It was evaluated by SI questionnaire. The questionnaire was developed by King in 2008. It is a self-reported, Likert scale that is graded in a range of 0 “really don't apply to” to 4 “really apply to” with 24 items in four main dimensions including critical existential thanking (CET), personal meaning production (PMP), transcendental awareness (TA), and conscious state expansion (CSE) with 7, 5, 7, and 5 items, respectively. Reported reliability coefficients of subscales and total scores were 0.75 for CSE, 0.75 for PMP, 0.67 for TA, 0.70 for CET, and 0.88 for the total spiritual quotient test.
As calculated by different studies conducted in Iran, Cronbach's alpha of this questionnaire is between 0.89 and 0.92 and its reliability coefficient of 0.67.
Descriptive analysis was reported as mean standard deviation (SD)/median or n (%) using SPSS software (SPSS Inc. Released 2009. PASW Statistics for Windows, Version 18.0. Chicago: SPSS Inc). For analytic study, we used the Multiple Indicators and Multiple Causes (MIMIC) model with continuous and categorical indicators using Mplus Version 6.12 software (Muthén & Muthén, 2011, Los Angeles, CA). Illustration of the MIMIC model is presented in [Figure 1]. Mental health and family functioning are latent constructs which are measured by three and seven continuous variables, respectively. These two latent variables and three additional observed variables such as PPS (categorical), SI (continuous), and identity style (categorical) are affected by demographic variables. Continuous and categorical variables are illustrated by mean and corresponding SD and frequency (%), respectively. The comparative fit index (CFI) and Tucker-Lewis index (TLI) and approximate square and root-mean-square error of approximation (RMSEA) were used to evaluate the model goodness of fit. P < 0.05 was considered statistically significant.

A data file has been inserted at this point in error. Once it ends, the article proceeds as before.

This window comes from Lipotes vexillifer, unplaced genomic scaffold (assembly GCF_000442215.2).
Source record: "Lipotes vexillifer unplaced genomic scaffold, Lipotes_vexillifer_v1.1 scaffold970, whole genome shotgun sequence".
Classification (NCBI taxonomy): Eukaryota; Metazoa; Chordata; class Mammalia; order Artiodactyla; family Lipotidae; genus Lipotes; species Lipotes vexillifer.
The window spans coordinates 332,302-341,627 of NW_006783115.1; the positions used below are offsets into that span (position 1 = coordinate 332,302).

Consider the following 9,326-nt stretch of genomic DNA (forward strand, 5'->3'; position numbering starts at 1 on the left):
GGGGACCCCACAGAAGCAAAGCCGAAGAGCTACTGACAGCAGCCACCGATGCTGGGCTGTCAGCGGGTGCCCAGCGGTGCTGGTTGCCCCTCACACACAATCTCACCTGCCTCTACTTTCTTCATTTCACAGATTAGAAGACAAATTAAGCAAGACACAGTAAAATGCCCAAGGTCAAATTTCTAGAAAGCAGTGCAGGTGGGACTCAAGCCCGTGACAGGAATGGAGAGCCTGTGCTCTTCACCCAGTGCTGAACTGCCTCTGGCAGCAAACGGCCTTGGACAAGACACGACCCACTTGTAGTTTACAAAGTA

|Figure 1: Illustration of the Multiple Indicators and Multiple Causes model with continuous and categorical indicators. Mental health and family function are latent constructs which are measured by three and seven variables, respectively. These two latent variables and three additional observed variables such as parenting, spiritual intelligence, and identity style are affected by demographic variables. Family assessment, spiritual intelligence, and mental health are continuous variables and identity style and perceived parenting style are considered categorical variables|
Click here to view